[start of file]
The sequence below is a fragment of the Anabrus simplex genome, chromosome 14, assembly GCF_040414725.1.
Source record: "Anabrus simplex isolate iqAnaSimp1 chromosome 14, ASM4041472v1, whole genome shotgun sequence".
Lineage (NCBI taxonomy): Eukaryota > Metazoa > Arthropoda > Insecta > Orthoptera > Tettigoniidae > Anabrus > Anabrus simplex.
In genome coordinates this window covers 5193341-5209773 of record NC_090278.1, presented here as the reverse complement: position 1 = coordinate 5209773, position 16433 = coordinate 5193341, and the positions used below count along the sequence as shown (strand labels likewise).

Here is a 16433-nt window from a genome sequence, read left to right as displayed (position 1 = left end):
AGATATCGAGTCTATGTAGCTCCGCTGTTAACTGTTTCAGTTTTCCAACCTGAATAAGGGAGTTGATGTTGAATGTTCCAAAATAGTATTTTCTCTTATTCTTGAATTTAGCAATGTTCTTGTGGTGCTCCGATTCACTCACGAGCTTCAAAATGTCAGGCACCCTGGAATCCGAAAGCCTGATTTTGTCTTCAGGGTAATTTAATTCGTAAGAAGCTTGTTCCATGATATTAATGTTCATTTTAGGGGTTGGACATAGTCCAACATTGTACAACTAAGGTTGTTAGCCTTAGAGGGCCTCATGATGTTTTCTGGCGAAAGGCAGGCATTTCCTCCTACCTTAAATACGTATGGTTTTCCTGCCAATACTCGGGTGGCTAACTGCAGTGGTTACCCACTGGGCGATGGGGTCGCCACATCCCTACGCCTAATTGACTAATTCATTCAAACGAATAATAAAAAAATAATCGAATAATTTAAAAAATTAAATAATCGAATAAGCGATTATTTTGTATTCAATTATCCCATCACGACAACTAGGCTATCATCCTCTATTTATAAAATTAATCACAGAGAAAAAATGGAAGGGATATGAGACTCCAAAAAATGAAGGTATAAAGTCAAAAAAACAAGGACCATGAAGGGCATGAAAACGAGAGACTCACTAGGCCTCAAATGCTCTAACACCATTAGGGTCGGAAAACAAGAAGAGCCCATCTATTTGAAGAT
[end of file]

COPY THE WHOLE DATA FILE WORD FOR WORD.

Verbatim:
The sequence below is a fragment of the Anabrus simplex genome, chromosome 14, assembly GCF_040414725.1.
Source record: "Anabrus simplex isolate iqAnaSimp1 chromosome 14, ASM4041472v1, whole genome shotgun sequence".
Lineage (NCBI taxonomy): Eukaryota > Metazoa > Arthropoda > Insecta > Orthoptera > Tettigoniidae > Anabrus > Anabrus simplex.
In genome coordinates this window covers 5193341-5209773 of record NC_090278.1, presented here as the reverse complement: position 1 = coordinate 5209773, position 16433 = coordinate 5193341, and the positions used below count along the sequence as shown (strand labels likewise).

Here is a 16433-nt window from a genome sequence, read left to right as displayed (position 1 = left end):
AGATATCGAGTCTATGTAGCTCCGCTGTTAACTGTTTCAGTTTTCCAACCTGAATAAGGGAGTTGATGTTGAATGTTCCAAAATAGTATTTTCTCTTATTCTTGAATTTAGCAATGTTCTTGTGGTGCTCCGATTCACTCACGAGCTTCAAAATGTCAGGCACCCTGGAATCCGAAAGCCTGATTTTGTCTTCAGGGTAATTTAATTCGTAAGAAGCTTGTTCCATGATATTAATGTTCATTTTAGGGGTTGGACATAGTCCAACATTGTACAACTAAGGTTGTTAGCCTTAGAGGGCCTCATGATGTTTTCTGGCGAAAGGCAGGCATTTCCTCCTACCTTAAATACGTATGGTTTTCCTGCCAATACTCGGGTGGCTAACTGCAGTGGTTACCCACTGGGCGATGGGGTCGCCACATCCCTACGCCTAATTGACTAATTCATTCAAACGAATAATAAAAAAATAATCGAATAATTTAAAAAATTAAATAATCGAATAAGCGATTATTTTGTATTCAATTATCCCATCACGACAACTAGGCTATCATCCTCTATTTATAAAATTAATCACAGAGAAAAAATGGAAGGGATATGAGACTCCAAAAAATGAAGGTATAAAGTCAAAAAAACAAGGACCATGAAGGGCATGAAAACGAGAGACTCACTAGGCCTCAAATGCTCTAACACCATTAGGGTCGGAAAACAAGAAGAGCCCATCTATTTGAAGAT